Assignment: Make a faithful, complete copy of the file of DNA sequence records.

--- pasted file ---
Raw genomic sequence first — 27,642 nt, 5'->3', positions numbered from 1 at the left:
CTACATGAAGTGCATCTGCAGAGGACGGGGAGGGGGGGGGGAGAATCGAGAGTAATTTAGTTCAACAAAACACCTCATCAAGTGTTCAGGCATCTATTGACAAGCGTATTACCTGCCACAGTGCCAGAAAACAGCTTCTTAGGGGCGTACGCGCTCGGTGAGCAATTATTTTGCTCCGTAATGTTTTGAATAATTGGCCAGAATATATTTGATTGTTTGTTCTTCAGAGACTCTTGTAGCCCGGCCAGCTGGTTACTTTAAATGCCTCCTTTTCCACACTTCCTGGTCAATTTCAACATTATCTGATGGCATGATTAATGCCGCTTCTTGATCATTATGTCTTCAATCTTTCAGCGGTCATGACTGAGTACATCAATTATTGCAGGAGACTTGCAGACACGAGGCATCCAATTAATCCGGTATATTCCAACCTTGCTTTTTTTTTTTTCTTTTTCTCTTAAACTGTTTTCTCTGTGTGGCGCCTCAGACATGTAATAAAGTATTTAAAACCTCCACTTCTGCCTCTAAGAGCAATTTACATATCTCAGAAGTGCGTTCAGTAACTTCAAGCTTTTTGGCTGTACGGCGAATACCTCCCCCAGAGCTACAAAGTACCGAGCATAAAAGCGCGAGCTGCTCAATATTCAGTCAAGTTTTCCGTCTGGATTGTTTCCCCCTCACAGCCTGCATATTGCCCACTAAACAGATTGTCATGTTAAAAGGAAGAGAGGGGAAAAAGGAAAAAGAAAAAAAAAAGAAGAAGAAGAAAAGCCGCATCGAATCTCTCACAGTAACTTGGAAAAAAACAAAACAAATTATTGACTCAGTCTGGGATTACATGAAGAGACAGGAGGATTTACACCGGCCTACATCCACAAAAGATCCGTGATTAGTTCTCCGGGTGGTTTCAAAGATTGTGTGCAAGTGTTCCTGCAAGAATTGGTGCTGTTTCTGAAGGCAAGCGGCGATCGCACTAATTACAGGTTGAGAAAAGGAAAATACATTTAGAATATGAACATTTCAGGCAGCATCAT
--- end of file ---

Raw genomic sequence first — 27,642 nt, 5'->3', positions numbered from 1 at the left:
CTACATGAAGTGCATCTGCAGAGGACGGGGAGGGGGGGGGGAGAATCGAGAGTAATTTAGTTCAACAAAACACCTCATCAAGTGTTCAGGCATCTATTGACAAGCGTATTACCTGCCACAGTGCCAGAAAACAGCTTCTTAGGGGCGTACGCGCTCGGTGAGCAATTATTTTGCTCCGTAATGTTTTGAATAATTGGCCAGAATATATTTGATTGTTTGTTCTTCAGAGACTCTTGTAGCCCGGCCAGCTGGTTACTTTAAATGCCTCCTTTTCCACACTTCCTGGTCAATTTCAACATTATCTGATGGCATGATTAATGCCGCTTCTTGATCATTATGTCTTCAATCTTTCAGCGGTCATGACTGAGTACATCAATTATTGCAGGAGACTTGCAGACACGAGGCATCCAATTAATCCGGTATATTCCAACCTTGCTTTTTTTTTTTTCTTTTTCTCTTAAACTGTTTTCTCTGTGTGGCGCCTCAGACATGTAATAAAGTATTTAAAACCTCCACTTCTGCCTCTAAGAGCAATTTACATATCTCAGAAGTGCGTTCAGTAACTTCAAGCTTTTTGGCTGTACGGCGAATACCTCCCCCAGAGCTACAAAGTACCGAGCATAAAAGCGCGAGCTGCTCAATATTCAGTCAAGTTTTCCGTCTGGATTGTTTCCCCCTCACAGCCTGCATATTGCCCACTAAACAGATTGTCATGTTAAAAGGAAGAGAGGGGAAAAAGGAAAAAGAAAAAAAAAAGAAGAAGAAGAAAAGCCGCATCGAATCTCTCACAGTAACTTGGAAAAAAACAAAACAAATTATTGACTCAGTCTGGGATTACATGAAGAGACAGGAGGATTTACACCGGCCTACATCCACAAAAGATCCGTGATTAGTTCTCCGGGTGGTTTCAAAGATTGTGTGCAAGTGTTCCTGCAAGAATTGGTGCTGTTTCTGAAGGCAAGCGGCGATCGCACTAATTACAGGTTGAGAAAAGGAAAATACATTTAGAATATGAACATTTCAGGCAGCATCAT